As one of the founders and organizers of #edcampYEG, this tag has always been near and dear to me. I have met most of the people who use this hashtag, so it serves to “keep the conversation going” between our annual local edcamps.
For the past two years in our school district, we have been working on a district project called Transform! This project involves sharing ideas that will better prepare our students for the world in which they are going to live. The hashtag #ecsdtransform always contains innovative ideas which are linked to this project. This hashtag was my winner because it was the one that I have used most in the past year or so.
So there you have it. The end of #edhashtagology for this year. Please roll, “One Shining Moment“!
In his most recent blog post, Bill Ferriter (who is one of my online mentors) has started a game called Hashtag Bracketology. As a huge basketball fan, I cannot resist the #MarchMadness style competition. Bill is right…hastags have changed the learning that is available on Twitter and they have enabled us to “zero in” on certain topics and discuss them as a PLN.
Here is my bracket! To create this, I looked over my tweets from the last few months and I randomly (no seeds) entered the hashtags I used into Bill’s template. I don’t know how I will decide the winner of each “game”. If you click the bracket, it will get larger so that you can actually read it.
I invite you to accept Bill’s challenge and come up with your own bracket.
We just wrapped up our annual Teacher’s Convention…two days of learning, sharing, and attending great sessions by some pretty high caliber presenters. It is awesome to get together with teachers from both school districts in Edmonton, as well as teachers from Ft. McMurray. Every year, teachers are buzzing about the new things that they have seen and learned. For example, a few of my tech coach colleagues attended a session called Raspberry Pi, where they learned about a credit card sized computer which can be programmed to do all kinds of things. They were tweeting their creations during Thurday’s session and when I talked to them on Friday they were still buzzing about how cool it was. Thanks to Daniel Espejo for the great tweets!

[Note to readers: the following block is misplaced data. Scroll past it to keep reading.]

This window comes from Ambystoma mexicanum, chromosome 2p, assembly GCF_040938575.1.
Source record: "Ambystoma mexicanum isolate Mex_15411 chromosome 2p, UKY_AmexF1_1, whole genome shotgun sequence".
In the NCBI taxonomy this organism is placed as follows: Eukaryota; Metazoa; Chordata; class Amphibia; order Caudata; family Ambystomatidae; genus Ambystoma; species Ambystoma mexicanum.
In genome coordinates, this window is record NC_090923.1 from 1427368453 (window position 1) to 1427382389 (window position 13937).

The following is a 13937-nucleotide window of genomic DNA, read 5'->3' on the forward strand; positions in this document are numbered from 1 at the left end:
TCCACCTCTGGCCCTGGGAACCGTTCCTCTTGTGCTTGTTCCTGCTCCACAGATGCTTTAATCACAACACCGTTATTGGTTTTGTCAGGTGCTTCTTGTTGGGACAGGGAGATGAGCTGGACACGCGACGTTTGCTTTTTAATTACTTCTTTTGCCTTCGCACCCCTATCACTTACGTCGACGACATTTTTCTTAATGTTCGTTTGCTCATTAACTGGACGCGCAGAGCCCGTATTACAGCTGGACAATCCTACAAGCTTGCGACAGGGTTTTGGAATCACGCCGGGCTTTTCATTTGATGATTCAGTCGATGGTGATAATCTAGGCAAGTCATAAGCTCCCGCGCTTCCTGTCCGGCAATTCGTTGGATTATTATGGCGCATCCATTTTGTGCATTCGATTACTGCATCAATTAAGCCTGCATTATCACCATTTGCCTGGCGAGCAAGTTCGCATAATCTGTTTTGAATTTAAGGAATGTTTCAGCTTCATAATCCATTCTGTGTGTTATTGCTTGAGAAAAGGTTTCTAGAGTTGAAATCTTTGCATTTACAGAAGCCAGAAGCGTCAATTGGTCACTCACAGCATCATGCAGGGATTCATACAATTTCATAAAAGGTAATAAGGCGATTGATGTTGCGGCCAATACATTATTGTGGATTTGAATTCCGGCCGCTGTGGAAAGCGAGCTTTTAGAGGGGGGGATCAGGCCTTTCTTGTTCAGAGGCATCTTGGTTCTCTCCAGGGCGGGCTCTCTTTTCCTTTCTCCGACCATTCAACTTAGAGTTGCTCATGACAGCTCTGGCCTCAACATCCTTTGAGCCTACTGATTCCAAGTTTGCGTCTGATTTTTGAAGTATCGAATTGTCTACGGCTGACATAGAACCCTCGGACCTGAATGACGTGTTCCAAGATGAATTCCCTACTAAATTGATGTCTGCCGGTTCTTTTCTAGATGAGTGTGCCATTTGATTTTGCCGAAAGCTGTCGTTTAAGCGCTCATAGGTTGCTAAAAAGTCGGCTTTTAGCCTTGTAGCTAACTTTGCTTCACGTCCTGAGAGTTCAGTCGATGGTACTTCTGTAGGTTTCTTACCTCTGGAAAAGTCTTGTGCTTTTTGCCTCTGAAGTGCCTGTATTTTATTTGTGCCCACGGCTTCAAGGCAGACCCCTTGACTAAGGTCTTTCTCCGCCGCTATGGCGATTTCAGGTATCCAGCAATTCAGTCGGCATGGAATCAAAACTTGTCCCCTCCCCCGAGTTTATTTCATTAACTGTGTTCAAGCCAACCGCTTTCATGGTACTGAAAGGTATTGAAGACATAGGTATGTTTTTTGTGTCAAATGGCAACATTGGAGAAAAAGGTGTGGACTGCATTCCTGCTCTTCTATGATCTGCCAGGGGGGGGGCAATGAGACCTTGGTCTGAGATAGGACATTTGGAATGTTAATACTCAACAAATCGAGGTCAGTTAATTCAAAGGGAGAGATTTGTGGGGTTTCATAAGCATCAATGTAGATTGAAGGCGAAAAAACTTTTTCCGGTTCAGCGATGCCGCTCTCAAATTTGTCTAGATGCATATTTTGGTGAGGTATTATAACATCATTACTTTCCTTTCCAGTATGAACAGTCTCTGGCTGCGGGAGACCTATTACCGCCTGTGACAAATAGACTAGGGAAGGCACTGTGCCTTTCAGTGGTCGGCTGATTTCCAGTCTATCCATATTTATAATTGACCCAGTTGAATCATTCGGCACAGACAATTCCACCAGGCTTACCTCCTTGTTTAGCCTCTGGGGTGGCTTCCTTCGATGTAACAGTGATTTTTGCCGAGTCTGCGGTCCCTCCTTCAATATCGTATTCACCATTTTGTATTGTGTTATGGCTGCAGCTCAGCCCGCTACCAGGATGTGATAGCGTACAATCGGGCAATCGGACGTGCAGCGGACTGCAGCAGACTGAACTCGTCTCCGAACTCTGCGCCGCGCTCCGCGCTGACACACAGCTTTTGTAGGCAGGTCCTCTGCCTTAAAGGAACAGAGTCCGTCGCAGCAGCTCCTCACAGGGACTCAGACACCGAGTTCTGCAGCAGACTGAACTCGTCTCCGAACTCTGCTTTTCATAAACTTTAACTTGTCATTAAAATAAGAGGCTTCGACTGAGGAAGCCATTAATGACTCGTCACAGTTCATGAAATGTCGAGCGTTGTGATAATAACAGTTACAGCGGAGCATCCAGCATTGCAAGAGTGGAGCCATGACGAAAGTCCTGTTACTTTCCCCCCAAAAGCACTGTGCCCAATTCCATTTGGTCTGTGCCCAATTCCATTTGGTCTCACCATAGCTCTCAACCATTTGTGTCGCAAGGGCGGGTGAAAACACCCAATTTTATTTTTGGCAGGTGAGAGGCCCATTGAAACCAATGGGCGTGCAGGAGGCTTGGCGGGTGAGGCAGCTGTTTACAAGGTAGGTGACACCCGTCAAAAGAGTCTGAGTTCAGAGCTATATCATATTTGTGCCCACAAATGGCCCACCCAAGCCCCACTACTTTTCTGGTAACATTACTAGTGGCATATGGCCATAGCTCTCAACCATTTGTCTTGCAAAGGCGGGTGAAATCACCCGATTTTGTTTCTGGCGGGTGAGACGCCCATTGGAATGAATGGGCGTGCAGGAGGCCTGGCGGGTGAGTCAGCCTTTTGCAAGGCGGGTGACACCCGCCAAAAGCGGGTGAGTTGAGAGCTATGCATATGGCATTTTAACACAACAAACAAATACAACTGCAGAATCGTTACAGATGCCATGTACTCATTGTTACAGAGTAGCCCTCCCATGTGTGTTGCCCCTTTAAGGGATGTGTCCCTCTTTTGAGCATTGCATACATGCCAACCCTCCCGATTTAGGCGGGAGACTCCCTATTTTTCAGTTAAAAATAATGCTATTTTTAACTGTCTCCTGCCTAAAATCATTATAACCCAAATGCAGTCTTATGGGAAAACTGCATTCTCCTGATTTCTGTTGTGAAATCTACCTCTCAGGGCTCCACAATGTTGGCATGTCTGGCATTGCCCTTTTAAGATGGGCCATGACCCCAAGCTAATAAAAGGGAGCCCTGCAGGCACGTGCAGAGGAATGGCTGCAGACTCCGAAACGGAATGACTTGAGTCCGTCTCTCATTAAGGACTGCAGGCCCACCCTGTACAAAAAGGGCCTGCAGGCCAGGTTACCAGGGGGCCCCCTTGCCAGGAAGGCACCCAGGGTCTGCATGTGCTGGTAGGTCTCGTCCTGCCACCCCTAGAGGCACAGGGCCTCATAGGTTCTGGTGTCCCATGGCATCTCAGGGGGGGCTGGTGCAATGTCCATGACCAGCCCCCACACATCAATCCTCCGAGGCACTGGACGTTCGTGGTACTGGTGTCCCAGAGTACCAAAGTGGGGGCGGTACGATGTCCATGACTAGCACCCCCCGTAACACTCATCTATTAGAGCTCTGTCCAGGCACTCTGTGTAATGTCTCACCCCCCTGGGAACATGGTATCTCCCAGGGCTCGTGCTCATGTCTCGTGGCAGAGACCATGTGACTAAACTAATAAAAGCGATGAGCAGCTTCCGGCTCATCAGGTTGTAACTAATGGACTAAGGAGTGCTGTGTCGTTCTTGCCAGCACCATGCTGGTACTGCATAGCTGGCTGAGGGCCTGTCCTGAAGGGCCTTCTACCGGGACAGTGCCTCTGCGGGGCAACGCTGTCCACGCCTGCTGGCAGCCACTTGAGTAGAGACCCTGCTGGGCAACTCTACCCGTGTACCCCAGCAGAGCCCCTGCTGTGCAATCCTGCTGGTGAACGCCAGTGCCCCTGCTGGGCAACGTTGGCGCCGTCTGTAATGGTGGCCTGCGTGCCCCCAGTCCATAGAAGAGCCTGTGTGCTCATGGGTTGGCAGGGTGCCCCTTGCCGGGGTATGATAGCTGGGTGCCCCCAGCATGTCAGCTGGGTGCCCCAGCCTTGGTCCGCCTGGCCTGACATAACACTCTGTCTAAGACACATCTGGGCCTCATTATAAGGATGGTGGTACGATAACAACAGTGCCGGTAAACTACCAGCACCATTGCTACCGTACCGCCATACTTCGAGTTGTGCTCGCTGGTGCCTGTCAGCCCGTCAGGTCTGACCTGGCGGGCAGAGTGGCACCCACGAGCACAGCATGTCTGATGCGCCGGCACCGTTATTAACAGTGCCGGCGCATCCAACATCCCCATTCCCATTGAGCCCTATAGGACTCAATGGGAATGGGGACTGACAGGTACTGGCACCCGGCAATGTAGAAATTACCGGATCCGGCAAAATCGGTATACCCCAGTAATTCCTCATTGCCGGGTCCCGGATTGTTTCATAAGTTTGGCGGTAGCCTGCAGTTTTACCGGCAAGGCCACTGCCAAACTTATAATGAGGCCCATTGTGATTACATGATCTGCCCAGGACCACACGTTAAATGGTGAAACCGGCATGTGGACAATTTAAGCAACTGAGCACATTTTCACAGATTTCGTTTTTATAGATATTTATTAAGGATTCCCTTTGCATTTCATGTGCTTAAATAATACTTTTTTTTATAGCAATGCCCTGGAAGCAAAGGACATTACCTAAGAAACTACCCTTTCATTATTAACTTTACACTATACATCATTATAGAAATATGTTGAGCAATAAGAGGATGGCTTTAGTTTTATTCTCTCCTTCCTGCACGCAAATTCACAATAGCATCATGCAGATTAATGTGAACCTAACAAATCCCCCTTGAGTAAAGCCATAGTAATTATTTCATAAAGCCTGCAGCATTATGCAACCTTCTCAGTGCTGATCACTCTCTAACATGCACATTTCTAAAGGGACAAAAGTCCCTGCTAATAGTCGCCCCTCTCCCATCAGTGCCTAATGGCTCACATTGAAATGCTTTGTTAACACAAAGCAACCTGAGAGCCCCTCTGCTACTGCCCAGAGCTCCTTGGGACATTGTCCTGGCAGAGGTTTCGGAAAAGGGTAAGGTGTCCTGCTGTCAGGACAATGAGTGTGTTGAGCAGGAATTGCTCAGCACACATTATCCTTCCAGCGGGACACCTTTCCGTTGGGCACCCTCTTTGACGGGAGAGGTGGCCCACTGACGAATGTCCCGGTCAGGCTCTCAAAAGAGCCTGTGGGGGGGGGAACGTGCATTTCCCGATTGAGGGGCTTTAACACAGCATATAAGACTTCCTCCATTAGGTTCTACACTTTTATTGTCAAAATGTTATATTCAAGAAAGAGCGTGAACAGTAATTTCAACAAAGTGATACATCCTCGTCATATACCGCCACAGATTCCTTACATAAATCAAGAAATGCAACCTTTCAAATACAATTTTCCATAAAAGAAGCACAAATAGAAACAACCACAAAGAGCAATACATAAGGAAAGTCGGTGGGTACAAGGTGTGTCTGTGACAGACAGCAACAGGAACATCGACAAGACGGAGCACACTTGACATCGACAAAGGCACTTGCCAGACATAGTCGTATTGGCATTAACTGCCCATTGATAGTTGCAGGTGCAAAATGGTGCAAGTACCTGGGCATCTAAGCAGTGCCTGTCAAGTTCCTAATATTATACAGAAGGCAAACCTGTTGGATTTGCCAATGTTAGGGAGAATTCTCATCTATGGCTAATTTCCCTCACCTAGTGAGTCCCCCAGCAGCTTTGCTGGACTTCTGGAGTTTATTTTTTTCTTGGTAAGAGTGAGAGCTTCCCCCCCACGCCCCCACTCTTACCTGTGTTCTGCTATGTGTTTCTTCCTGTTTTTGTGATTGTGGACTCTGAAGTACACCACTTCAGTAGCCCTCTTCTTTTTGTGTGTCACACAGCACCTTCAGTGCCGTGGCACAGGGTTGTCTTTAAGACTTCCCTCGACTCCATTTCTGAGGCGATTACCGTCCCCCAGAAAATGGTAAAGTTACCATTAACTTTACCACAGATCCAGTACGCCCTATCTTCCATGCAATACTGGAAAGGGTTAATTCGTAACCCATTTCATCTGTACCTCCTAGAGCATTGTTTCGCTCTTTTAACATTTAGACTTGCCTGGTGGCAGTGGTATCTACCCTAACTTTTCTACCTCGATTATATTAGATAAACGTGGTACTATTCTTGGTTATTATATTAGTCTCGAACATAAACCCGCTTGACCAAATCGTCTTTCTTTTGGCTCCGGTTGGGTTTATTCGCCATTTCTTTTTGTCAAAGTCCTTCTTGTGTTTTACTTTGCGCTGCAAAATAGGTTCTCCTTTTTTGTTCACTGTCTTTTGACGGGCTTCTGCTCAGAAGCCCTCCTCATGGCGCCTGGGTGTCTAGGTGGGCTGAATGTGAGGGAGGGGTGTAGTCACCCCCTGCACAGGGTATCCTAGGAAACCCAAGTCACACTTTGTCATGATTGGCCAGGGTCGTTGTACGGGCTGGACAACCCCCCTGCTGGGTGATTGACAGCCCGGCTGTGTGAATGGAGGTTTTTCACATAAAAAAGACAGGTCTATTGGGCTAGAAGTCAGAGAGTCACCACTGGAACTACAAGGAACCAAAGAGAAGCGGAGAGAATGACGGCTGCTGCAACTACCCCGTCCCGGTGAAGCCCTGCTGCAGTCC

Some other colleagues went to a session entitled, “Fifty Ways to Leave Your Lecture”, in which Rick Smith described many techniques which could be used to engage students in their learning. After this session, I received a text from one of the teachers on our staff, “It was awesome…would like to do a staff PD on this.”
I attended some great sessions and I had the opportunity to share some ideas with teachers and administrators from all over Edmonton. I had a conversation with another high school AP about some of the things that they were trying at his school. Some of these things, I would definitely like to explore. Many of us were following the #getca14 hashtag and learning things from sessions that we did not have the opportunity to attend…so much good stuff!
This is the best convention I’ve had in 10 years! Thanks to all the presenters and organizers! #getca2014
OK…so we had a great convention and we learned a ton of stuff. Just like every PD session that we go to…now what?
Let’s make sure that we go back to our schools and put some of these ideas into practice. Let’s try some stuff. Let’s share some of this great stuff with our students, and our colleagues! Let’s not just pack away the notes that we took and the ideas that were shared with us and forget about them. How many times have you found the bag of notes and convention trinkets months later totally untouched? Let’s take these ideas back into our schools and grow them in our classrooms! Even if we just take one idea away and try it with our kids…that would be great. Let’s take some risks…let’s make some mistakes…let’s make learning interesting for our students! Let’s keep the positive energy from convention alive in our schools!